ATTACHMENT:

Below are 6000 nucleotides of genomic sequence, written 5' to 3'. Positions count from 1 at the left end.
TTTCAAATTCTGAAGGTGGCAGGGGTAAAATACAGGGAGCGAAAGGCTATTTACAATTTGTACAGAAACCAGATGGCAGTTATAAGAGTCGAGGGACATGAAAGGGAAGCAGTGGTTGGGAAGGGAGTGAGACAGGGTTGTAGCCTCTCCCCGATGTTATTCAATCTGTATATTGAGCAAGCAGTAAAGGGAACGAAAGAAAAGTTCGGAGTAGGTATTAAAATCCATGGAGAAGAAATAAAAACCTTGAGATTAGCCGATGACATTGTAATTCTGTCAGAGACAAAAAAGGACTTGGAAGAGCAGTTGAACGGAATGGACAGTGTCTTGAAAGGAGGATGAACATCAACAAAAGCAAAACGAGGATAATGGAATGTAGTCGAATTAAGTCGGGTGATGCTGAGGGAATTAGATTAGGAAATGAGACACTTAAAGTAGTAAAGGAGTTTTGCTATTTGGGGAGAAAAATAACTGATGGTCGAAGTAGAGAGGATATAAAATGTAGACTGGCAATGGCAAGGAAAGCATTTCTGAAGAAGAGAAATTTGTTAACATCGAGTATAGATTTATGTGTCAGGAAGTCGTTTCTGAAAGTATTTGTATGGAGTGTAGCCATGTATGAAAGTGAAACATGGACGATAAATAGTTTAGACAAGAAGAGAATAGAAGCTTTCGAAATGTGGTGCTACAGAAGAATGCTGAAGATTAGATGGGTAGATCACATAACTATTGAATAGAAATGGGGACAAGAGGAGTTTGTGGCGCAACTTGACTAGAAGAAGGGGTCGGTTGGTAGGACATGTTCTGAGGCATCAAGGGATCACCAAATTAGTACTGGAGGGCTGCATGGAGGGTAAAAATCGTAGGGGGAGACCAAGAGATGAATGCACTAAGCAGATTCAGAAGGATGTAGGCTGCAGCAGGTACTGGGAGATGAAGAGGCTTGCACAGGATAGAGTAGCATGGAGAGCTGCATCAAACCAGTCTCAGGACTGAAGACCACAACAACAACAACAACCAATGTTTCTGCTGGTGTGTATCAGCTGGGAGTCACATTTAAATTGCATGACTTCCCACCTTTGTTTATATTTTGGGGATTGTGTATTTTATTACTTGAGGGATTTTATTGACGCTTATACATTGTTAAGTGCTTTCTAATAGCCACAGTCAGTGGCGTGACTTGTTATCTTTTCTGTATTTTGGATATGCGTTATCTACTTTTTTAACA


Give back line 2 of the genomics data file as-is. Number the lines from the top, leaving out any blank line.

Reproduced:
TTTCAAATTCTGAAGGTGGCAGGGGTAAAATACAGGGAGCGAAAGGCTATTTACAATTTGTACAGAAACCAGATGGCAGTTATAAGAGTCGAGGGACATGAAAGGGAAGCAGTGGTTGGGAAGGGAGTGAGACAGGGTTGTAGCCTCTCCCCGATGTTATTCAATCTGTATATTGAGCAAGCAGTAAAGGGAACGAAAGAAAAGTTCGGAGTAGGTATTAAAATCCATGGAGAAGAAATAAAAACCTTGAGATTAGCCGATGACATTGTAATTCTGTCAGAGACAAAAAAGGACTTGGAAGAGCAGTTGAACGGAATGGACAGTGTCTTGAAAGGAGGATGAACATCAACAAAAGCAAAACGAGGATAATGGAATGTAGTCGAATTAAGTCGGGTGATGCTGAGGGAATTAGATTAGGAAATGAGACACTTAAAGTAGTAAAGGAGTTTTGCTATTTGGGGAGAAAAATAACTGATGGTCGAAGTAGAGAGGATATAAAATGTAGACTGGCAATGGCAAGGAAAGCATTTCTGAAGAAGAGAAATTTGTTAACATCGAGTATAGATTTATGTGTCAGGAAGTCGTTTCTGAAAGTATTTGTATGGAGTGTAGCCATGTATGAAAGTGAAACATGGACGATAAATAGTTTAGACAAGAAGAGAATAGAAGCTTTCGAAATGTGGTGCTACAGAAGAATGCTGAAGATTAGATGGGTAGATCACATAACTATTGAATAGAAATGGGGACAAGAGGAGTTTGTGGCGCAACTTGACTAGAAGAAGGGGTCGGTTGGTAGGACATGTTCTGAGGCATCAAGGGATCACCAAATTAGTACTGGAGGGCTGCATGGAGGGTAAAAATCGTAGGGGGAGACCAAGAGATGAATGCACTAAGCAGATTCAGAAGGATGTAGGCTGCAGCAGGTACTGGGAGATGAAGAGGCTTGCACAGGATAGAGTAGCATGGAGAGCTGCATCAAACCAGTCTCAGGACTGAAGACCACAACAACAACAACAACCAATGTTTCTGCTGGTGTGTATCAGCTGGGAGTCACATTTAAATTGCATGACTTCCCACCTTTGTTTATATTTTGGGGATTGTGTATTTTATTACTTGAGGGATTTTATTGACGCTTATACATTGTTAAGTGCTTTCTAATAGCCACAGTCAGTGGCGTGACTTGTTATCTTTTCTGTATTTTGGATATGCGTTATCTACTTTTTTAACA